Just an example with MCAS…DAO, the enzyme that breaks down histamine in gut is all the rage for MCAS activation.
- Estrogen stimulates mast cells to release histamine and down-regulates the DAO enzyme that clears histamine. At the same time, histamine stimulates the ovaries to make more estrogen. The net result can be a vicious cycle of estrogen → histamine → estrogen → histamine.
- Progesterone stabilizes mast cells, up-regulates DAO, and can therefore reduce histamine.
Love her stuff by the way!
This is if everything goes well…but there's more to the story these days!
Estrogens are everywhere!
There is another wrinkle to the whole story.
Naturally, progesterone is fleeing the scene long before estrogen. This leads to a lot of talk around "estrogen dominance".
Really, it's progesterone inferiority!
That's in a world without plastics, pesticides, hormone disruptors and more in our food, skincare, and everywhere!
We have many sources of extra estrogen that we're swimming in daily.
Just a few examples..
Phytoestrogen in food - essentially plant-based sources of estrogen (such as soy)
Hormone treatment in animal sources of food:
Environmental estrogens can be found in a wide variety of foods: phytoestrogens occur in plants such as clover and soy, while mycoestrogens are food contaminants produced by fungi. Meat, eggs and dairy products from animals given exogenous hormones contain relatively high concentration of estrogens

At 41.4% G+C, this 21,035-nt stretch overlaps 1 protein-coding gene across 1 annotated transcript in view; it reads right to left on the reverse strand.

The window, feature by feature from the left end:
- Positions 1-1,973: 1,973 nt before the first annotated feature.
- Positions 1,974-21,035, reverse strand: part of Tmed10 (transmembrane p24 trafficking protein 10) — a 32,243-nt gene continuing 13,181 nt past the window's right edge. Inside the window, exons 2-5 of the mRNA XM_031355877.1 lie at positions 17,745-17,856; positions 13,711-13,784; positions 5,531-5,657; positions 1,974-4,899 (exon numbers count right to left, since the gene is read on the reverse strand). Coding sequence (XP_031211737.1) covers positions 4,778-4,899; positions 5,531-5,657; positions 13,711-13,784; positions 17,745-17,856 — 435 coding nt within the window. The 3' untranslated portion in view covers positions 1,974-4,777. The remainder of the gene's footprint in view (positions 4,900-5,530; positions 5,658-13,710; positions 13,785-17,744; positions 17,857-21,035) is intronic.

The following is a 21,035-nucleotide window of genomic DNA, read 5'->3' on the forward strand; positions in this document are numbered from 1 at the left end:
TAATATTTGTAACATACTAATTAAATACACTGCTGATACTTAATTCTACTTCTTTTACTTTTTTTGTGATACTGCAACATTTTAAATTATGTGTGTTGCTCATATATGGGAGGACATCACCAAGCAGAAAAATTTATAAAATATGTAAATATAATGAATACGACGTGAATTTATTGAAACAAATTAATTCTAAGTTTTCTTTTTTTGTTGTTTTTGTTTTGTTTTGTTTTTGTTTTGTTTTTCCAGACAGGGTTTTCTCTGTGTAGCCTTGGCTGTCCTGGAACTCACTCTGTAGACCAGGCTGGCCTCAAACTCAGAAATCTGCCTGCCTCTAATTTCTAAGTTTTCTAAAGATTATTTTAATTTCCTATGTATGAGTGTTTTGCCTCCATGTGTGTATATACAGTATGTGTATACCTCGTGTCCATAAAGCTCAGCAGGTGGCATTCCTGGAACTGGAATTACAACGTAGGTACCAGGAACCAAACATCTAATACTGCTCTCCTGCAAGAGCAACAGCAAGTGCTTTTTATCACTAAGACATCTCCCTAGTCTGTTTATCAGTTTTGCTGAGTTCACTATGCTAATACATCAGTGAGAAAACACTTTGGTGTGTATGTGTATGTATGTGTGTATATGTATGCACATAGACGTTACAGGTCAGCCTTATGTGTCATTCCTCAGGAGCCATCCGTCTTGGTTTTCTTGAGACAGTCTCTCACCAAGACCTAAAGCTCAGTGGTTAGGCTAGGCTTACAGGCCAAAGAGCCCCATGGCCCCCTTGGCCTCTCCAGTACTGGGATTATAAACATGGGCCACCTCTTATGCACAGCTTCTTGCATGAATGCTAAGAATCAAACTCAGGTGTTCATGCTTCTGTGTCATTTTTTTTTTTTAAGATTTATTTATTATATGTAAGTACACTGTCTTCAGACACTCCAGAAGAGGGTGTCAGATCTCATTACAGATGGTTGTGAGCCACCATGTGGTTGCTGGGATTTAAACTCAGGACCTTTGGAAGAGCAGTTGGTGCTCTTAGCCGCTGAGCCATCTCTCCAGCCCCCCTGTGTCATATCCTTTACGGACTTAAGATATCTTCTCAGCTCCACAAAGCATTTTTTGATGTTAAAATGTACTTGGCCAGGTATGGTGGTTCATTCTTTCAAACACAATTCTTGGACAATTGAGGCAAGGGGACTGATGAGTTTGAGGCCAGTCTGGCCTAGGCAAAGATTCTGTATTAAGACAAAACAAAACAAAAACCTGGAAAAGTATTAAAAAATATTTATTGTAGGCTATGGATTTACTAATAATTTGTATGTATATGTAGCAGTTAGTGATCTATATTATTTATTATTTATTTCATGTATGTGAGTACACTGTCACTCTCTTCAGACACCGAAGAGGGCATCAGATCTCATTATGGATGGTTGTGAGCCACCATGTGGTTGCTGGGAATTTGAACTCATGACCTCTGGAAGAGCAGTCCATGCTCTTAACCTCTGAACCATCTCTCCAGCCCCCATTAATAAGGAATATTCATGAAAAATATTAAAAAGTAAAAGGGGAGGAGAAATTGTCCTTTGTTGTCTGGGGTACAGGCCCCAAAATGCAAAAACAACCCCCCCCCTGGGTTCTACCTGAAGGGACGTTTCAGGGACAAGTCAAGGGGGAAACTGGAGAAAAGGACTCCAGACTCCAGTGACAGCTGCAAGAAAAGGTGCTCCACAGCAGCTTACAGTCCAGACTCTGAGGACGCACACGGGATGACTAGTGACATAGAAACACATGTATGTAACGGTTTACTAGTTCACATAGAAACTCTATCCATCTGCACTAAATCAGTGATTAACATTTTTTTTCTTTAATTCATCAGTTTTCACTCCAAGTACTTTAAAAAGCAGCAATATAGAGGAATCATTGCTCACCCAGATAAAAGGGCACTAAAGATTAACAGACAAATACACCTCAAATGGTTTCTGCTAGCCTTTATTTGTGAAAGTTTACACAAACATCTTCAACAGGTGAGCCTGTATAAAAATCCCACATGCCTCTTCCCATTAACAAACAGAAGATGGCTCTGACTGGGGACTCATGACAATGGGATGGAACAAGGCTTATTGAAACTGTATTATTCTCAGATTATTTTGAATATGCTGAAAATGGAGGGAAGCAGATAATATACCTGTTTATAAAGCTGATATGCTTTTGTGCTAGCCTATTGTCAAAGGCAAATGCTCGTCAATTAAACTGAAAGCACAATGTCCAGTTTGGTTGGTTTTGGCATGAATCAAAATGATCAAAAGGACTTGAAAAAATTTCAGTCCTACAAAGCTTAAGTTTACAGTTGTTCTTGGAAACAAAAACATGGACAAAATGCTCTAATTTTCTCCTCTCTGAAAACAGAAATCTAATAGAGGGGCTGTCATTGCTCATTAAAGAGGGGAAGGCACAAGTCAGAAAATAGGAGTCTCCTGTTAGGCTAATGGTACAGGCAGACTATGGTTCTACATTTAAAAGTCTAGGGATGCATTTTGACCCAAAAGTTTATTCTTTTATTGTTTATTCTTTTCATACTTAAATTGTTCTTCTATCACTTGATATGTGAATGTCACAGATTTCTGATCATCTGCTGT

Great so that's both plant and animal sources if not organic.
Then there's plastic. Yes, that Starbucks cup!
In a recent study, researchers analyzed more than 450 plastic products such as baby bottles, deli packaging, and flexible bags and found that more than 70% of them released chemicals having estrogenic activity
That's BPA and but same holds true for lot of chemicals.
But it doesn't stop there.
What about PFOA, the forever chemical that we all have now in our bloodstream and it's even showing up in cord blood for newborns?
PFOA can result in the endocrine disruption by disturbing the functions of growth and sex hormones, including activating the estrogen receptor (ER) and inducing ER-mediated transcriptions in cells
Goodness…estrogen dominance indeed.
This might speak to why 20 year males today show average testosterone levels at half the level from just 20 years ago!
See our testosterone review to see why this isn't just about libido and muscles.
Then, there's the crazy move to linoleic acid (seed oils) as our primary fat source since the '70s (directly tracks obesity, diabetes, and testosterone drops).